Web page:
Tufts has since launched its “Federal Nutrition Policy Advisory Group” with many of the same people, to work on implementing the White-Paper recommendations. Already, they’ve managed to get a 2021 report, by the Government Accountability Office, on the need to coordinate government nutrition programs under a single federal agency. These proposals are also being carried forward in the White House Conference via the “FoodFix Campaign,” run by Dr. Mark Hyman, Senior Advisor for the Cleveland Clinic Center for Functional Medicine.
Mozaffarian’s efforts to expand the government’s work on nutrition has been underway since January 2018, when Tufts helped set up a “Food As Medicine Working Group” on Capitol Hill, chaired by the University’s home-state representative, Jim McGovern (D-MA).
Since then, the FoodFix Campaign together with Tufts have worked to get language for a proposed $2,000,000 Food As Medicine pilot program inserted into the 2023 report of the House Committee on Appropriations, which has not yet passed. Delivering fresh food or medically tailored meals to people in need has long been a compelling idea, but of course the devil is in the details. The House report language stipulates only that the meals must include “pesticide-free regenerative or regenerative organic produce.”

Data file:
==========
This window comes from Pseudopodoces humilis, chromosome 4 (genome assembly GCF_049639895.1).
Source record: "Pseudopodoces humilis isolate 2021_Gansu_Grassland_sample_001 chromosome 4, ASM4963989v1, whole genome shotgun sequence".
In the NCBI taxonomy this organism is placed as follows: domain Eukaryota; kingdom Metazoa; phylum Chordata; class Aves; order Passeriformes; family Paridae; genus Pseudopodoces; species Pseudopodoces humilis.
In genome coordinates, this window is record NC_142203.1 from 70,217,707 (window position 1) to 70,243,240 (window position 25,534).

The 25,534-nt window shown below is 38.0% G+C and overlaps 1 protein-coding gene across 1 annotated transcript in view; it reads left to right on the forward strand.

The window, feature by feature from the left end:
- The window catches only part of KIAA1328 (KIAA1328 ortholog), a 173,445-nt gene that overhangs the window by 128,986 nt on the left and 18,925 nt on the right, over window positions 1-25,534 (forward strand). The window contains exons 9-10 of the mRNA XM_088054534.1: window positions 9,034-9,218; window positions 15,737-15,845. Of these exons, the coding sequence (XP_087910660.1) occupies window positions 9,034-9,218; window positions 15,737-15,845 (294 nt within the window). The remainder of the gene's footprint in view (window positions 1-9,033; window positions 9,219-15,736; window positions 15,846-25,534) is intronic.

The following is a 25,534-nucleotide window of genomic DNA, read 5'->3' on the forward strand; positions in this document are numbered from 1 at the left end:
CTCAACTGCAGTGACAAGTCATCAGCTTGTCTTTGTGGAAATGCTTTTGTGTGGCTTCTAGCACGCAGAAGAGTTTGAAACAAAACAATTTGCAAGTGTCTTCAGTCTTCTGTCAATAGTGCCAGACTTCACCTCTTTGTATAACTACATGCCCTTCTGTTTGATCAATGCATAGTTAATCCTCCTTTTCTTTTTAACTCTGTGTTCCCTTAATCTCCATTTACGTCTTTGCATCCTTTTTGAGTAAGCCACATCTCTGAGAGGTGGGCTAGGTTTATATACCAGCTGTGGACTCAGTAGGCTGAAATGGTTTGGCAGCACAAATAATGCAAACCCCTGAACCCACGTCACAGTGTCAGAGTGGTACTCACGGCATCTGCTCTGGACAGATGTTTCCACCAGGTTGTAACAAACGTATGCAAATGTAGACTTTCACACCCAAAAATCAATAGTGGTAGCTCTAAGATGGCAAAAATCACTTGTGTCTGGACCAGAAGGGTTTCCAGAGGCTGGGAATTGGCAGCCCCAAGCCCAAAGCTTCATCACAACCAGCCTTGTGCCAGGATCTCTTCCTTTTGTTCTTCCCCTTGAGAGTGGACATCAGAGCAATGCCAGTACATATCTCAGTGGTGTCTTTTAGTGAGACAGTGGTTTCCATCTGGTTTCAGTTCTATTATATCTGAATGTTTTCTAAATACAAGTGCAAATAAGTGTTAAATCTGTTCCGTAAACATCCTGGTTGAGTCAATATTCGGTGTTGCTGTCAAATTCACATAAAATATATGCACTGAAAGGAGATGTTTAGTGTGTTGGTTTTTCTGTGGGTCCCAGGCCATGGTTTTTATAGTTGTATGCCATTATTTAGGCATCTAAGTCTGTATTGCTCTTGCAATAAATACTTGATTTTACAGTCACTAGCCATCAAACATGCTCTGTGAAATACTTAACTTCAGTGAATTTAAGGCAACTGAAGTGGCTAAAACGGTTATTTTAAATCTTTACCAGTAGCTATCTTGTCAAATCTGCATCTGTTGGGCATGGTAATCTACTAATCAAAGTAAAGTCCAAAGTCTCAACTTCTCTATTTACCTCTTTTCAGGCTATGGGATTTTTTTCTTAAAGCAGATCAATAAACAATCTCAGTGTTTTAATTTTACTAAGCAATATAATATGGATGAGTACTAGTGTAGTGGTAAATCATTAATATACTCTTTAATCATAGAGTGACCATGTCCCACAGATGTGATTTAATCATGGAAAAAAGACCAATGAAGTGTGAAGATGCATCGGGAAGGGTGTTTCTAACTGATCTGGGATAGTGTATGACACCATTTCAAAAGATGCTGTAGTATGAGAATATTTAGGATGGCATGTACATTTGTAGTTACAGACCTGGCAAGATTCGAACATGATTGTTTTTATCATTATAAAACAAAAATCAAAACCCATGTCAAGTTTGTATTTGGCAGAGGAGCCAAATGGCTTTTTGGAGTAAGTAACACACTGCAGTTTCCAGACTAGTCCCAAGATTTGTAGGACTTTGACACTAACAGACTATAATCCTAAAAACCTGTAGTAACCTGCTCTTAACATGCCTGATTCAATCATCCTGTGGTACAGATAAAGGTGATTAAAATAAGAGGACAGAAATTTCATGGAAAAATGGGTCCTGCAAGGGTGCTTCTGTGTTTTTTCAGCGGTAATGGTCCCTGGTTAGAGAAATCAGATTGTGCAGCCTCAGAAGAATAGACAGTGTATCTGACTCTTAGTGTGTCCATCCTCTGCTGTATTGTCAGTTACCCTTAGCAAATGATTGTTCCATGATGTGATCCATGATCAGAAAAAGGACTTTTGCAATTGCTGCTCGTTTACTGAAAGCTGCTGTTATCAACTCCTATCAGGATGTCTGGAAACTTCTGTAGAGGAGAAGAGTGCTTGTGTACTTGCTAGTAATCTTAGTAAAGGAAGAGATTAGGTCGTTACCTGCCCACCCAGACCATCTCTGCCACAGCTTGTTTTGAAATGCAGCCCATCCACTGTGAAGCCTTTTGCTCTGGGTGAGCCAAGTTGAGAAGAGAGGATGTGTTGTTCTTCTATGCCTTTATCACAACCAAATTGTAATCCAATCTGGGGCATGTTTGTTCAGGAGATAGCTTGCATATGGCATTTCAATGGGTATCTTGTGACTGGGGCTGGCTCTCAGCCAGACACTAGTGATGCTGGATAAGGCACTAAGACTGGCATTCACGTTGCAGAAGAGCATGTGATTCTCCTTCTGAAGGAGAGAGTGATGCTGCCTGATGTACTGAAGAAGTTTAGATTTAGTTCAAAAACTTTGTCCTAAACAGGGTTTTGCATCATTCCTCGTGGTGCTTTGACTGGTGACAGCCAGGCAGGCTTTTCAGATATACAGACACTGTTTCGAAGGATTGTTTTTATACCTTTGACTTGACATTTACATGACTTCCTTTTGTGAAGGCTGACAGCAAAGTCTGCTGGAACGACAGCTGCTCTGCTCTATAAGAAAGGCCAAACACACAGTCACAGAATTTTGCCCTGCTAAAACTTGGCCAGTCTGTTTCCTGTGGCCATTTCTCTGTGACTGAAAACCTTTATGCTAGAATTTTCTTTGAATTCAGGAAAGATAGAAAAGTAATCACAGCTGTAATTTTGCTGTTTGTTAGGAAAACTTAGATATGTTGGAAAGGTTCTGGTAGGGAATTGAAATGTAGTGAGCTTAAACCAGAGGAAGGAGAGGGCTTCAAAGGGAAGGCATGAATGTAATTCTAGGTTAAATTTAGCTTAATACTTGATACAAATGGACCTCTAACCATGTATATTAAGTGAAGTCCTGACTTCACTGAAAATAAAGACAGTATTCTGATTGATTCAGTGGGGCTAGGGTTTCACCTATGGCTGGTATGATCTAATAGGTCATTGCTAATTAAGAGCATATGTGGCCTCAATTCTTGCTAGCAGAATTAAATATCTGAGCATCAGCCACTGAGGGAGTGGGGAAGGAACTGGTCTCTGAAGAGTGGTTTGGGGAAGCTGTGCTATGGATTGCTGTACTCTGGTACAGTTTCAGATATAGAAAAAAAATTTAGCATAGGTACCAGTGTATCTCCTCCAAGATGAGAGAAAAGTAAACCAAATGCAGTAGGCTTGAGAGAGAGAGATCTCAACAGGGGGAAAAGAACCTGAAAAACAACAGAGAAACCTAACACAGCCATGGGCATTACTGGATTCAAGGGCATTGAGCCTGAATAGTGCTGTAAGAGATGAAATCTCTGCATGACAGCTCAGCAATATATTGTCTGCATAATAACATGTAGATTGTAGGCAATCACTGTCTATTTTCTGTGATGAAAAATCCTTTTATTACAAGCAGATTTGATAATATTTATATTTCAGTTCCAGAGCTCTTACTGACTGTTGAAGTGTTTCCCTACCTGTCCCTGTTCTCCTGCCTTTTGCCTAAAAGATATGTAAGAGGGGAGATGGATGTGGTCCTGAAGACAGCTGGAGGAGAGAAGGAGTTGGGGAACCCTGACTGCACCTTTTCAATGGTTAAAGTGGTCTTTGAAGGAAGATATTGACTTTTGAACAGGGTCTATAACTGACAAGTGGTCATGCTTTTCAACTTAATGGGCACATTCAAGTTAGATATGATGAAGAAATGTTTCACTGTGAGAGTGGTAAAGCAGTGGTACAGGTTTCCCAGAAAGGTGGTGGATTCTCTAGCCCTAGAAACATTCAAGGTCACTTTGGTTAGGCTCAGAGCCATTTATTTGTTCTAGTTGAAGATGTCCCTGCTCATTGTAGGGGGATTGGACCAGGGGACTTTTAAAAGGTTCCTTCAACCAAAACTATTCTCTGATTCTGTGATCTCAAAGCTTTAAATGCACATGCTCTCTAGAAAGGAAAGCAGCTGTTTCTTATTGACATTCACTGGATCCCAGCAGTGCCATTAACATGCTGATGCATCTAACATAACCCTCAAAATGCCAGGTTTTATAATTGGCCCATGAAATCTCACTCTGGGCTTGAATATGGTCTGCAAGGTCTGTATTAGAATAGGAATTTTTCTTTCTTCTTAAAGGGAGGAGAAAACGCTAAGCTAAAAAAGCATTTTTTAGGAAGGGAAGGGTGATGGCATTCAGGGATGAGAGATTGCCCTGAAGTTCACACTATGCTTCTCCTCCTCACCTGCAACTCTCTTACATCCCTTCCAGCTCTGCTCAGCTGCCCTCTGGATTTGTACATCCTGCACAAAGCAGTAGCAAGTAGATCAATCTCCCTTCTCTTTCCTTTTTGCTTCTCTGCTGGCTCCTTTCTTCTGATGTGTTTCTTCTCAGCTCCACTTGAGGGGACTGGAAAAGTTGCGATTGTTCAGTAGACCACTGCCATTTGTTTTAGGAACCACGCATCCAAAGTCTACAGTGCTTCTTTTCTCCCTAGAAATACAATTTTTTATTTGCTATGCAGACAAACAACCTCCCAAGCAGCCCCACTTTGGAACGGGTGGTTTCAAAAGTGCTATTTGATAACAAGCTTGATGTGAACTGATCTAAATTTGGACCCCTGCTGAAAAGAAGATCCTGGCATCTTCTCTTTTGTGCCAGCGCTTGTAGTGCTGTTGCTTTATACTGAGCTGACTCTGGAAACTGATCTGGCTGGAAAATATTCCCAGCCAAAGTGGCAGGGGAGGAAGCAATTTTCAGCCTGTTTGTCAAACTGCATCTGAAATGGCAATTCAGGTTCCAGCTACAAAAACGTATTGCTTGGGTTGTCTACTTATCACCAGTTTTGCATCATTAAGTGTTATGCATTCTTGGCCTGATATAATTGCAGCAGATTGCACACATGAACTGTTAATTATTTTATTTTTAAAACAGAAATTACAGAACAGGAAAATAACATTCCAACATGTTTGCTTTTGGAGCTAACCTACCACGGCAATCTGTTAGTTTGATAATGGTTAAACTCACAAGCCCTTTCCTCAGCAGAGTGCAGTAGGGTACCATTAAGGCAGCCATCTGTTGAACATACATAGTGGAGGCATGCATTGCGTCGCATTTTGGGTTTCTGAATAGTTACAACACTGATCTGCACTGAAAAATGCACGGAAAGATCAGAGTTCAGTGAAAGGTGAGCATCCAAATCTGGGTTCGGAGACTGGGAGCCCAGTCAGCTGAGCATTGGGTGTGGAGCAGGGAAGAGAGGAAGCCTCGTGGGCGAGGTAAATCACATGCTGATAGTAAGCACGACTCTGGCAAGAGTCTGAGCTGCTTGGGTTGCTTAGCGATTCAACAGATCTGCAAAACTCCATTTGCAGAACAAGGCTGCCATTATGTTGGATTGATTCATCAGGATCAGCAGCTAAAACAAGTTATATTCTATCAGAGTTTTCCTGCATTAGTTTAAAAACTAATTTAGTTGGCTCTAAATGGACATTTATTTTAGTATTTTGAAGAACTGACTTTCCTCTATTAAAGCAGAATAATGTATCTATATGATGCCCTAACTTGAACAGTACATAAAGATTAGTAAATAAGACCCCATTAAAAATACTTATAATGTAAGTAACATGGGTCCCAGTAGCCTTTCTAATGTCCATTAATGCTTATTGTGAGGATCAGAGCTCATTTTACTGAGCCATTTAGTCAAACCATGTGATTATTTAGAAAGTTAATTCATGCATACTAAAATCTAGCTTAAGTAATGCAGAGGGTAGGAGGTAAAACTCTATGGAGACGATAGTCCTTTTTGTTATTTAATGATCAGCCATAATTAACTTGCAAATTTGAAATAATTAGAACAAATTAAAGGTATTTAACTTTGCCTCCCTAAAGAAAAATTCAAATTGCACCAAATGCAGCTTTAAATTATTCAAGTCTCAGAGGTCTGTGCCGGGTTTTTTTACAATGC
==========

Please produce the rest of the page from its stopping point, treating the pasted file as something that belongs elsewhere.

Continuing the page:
Your Invitation is in the Mail
It might come as a surprise to the many groups who’ve been sitting in on bi-weekly “update” calls for the conference to learn that so many of the event’s course coordinates have already been locked in. I was told by one of the organizers that the event was “a once-in-a-generation” opportunity to influence nutrition policy, but getting a seat at the table has been elusive for many.
It's clear that organizers had to scramble to generate public participation, or at least the appearance of it, when President Biden committed to the conference on May 4th. A series of “listening sessions” were held from June 2-15th, in which groups were urged to share “ideas and stories” in three-minute allotments. “Partner-led” convenings were also encouraged, with proposals due July 15th (or later, for some groups). The White House website lists about 40 such convenings, held by a strange assortment of entities: everything from an artificial intelligence company called Unbox and the nonprofit Unidos por la Musico, to the more relevant American Society for Nutrition. The resulting proposals have not been made public, nor the names of the people considering them.